This is the first in a new series of essays we’ll be posting over the next month in which the people who make egg run talk about why they choose to do this work. The series itself will be part of an expanded version of the “News and Journal” section of the site, which has heretofore been exclusively about the farm. We’ll still write about the farm, of course, but we’ll also write about the restaurant, food policy, new ventures, interesting recipes, and even the music that keeps egg humming.
This post’s author, Rafa Eaton, is an Oregon native who’s been cooking at egg for a year and a half. He was already an experienced breakfast specialist before he came to work here, and here he explains what draws him to get up at the crack of dawn to face down case after case of eggs.
The chef was in the basement when my first order for over-easy eggs came in. I’d seen the chef make hundreds of eggs; it didn’t look hard. Still, it was frightening. With a knot in my stomach, I cracked two eggs into a pan; one broke. Another two eggs went in, but flipping them proved to be a disaster. By my fifth attempt, tickets had begun to pile up on the rail, and another cook had tried to help me, unsuccessfully. I gave up, and ran to the basement to grab the chef. He walked onto the line, grabbed a pan, and made two picture-perfect eggs in a matter of seconds. “Don’t worry,” he said, “it gets easier.”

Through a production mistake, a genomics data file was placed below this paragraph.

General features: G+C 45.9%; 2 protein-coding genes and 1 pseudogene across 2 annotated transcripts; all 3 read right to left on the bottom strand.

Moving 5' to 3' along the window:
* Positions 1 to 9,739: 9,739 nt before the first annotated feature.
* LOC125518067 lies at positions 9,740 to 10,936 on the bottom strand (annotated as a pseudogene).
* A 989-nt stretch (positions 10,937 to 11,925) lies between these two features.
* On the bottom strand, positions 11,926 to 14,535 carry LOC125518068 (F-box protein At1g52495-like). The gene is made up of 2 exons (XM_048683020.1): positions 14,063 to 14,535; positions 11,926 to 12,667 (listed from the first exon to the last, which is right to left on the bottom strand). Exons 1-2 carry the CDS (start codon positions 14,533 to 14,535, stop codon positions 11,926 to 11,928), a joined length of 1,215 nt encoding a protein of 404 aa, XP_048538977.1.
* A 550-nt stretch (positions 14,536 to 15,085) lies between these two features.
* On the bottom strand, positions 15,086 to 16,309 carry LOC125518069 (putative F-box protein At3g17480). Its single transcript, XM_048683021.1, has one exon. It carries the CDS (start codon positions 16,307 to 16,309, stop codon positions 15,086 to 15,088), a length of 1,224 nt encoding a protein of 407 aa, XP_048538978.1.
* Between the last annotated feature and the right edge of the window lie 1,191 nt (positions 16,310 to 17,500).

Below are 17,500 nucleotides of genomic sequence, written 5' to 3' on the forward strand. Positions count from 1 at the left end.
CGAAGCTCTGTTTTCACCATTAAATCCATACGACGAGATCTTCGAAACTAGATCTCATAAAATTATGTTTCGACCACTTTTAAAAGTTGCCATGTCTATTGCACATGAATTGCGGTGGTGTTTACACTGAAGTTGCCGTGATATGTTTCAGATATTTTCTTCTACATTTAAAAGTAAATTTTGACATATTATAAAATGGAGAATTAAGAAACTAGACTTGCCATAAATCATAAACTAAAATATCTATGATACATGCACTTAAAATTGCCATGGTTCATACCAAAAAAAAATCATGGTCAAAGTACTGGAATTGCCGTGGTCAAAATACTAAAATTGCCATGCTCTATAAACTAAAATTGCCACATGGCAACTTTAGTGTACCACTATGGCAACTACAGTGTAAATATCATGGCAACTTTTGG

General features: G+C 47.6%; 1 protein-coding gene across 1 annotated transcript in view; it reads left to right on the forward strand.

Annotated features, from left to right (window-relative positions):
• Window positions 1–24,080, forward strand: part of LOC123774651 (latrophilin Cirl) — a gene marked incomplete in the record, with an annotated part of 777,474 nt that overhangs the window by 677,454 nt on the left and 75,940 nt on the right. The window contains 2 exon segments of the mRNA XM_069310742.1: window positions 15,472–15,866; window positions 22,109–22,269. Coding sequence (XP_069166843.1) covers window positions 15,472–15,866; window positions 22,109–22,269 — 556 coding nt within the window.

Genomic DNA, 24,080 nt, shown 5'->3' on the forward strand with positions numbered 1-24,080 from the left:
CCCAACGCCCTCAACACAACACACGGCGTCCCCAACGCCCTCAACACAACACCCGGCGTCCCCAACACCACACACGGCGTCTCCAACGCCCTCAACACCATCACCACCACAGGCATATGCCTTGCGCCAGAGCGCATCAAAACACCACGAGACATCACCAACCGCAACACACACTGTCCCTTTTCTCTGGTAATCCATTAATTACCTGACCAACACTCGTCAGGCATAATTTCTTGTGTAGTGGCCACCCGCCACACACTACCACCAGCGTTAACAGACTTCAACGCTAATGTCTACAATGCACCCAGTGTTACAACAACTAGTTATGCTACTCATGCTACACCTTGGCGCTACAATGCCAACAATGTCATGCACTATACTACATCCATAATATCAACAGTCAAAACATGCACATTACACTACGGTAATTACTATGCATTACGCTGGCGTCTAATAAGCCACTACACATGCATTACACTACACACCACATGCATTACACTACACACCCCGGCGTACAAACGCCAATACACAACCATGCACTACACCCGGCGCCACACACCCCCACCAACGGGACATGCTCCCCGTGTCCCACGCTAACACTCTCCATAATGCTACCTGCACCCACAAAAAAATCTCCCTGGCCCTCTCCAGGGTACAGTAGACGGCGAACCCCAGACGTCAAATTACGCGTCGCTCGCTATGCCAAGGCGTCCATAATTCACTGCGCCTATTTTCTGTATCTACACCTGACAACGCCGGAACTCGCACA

That was about 300,000 eggs ago, not including those first ten that I destroyed. I have been cooking professionally for eleven years now, and seven of those years I have primarily cooked breakfast. I remember what my chef said every day, and every time I flipped an egg. “Eggs are a challenge,” he said. “Breakfast is a challenge. Simplicity is what makes cooking breakfast so hard.” I can read as many books as there are on cooking breakfast, but those books won’t show me how to make a perfect pancake; I could have an extensive conversation with the world’s greatest short-order cook, but it won’t help me one bit when it comes to my cooking. Learning the skills takes practice, experience, and technique.
This is what is so exciting about cooking breakfast. It requires a certain dedication to your own sense of quality. Another chef once told me that an egg would never lie; it would show me exactly how good I was. Every egg I that make reflects this idea, in that I’m not just making it for the customer (surprise!), I’m challenging myself as well. I still mess up eggs sometimes. But it’s infinitely rewarding, that moment the egg comes down in the pan and it’s still perfect. Making eggs may not seem like a big deal to some people, but to me and the other cooks at egg, it is important, because each and every one reflects our commitment to doing the simplest things well, and that isn’t always easy.